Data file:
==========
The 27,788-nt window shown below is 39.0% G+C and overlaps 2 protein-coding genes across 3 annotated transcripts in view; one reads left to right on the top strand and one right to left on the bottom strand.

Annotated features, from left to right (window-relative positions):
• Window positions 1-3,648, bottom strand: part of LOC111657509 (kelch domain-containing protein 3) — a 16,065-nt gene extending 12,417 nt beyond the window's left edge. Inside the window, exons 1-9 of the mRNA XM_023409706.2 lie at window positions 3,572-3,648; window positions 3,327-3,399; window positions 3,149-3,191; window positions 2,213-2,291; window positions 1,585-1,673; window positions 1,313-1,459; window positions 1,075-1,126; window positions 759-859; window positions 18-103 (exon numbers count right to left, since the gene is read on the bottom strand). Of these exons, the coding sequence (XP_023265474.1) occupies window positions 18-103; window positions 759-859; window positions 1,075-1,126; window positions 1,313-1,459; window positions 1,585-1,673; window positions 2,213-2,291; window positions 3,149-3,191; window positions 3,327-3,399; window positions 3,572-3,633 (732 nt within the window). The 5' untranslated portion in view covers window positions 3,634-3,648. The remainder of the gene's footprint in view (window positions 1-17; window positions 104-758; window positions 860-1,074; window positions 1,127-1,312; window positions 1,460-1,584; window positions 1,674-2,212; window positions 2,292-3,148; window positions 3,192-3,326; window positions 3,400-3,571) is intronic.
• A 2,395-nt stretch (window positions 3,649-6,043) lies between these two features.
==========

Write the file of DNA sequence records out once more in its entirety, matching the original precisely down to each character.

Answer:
The 27,788-nt window shown below is 39.0% G+C and overlaps 2 protein-coding genes across 3 annotated transcripts in view; one reads left to right on the top strand and one right to left on the bottom strand.

Annotated features, from left to right (window-relative positions):
• Window positions 1-3,648, bottom strand: part of LOC111657509 (kelch domain-containing protein 3) — a 16,065-nt gene extending 12,417 nt beyond the window's left edge. Inside the window, exons 1-9 of the mRNA XM_023409706.2 lie at window positions 3,572-3,648; window positions 3,327-3,399; window positions 3,149-3,191; window positions 2,213-2,291; window positions 1,585-1,673; window positions 1,313-1,459; window positions 1,075-1,126; window positions 759-859; window positions 18-103 (exon numbers count right to left, since the gene is read on the bottom strand). Of these exons, the coding sequence (XP_023265474.1) occupies window positions 18-103; window positions 759-859; window positions 1,075-1,126; window positions 1,313-1,459; window positions 1,585-1,673; window positions 2,213-2,291; window positions 3,149-3,191; window positions 3,327-3,399; window positions 3,572-3,633 (732 nt within the window). The 5' untranslated portion in view covers window positions 3,634-3,648. The remainder of the gene's footprint in view (window positions 1-17; window positions 104-758; window positions 860-1,074; window positions 1,127-1,312; window positions 1,460-1,584; window positions 1,674-2,212; window positions 2,292-3,148; window positions 3,192-3,326; window positions 3,400-3,571) is intronic.
• A 2,395-nt stretch (window positions 3,649-6,043) lies between these two features.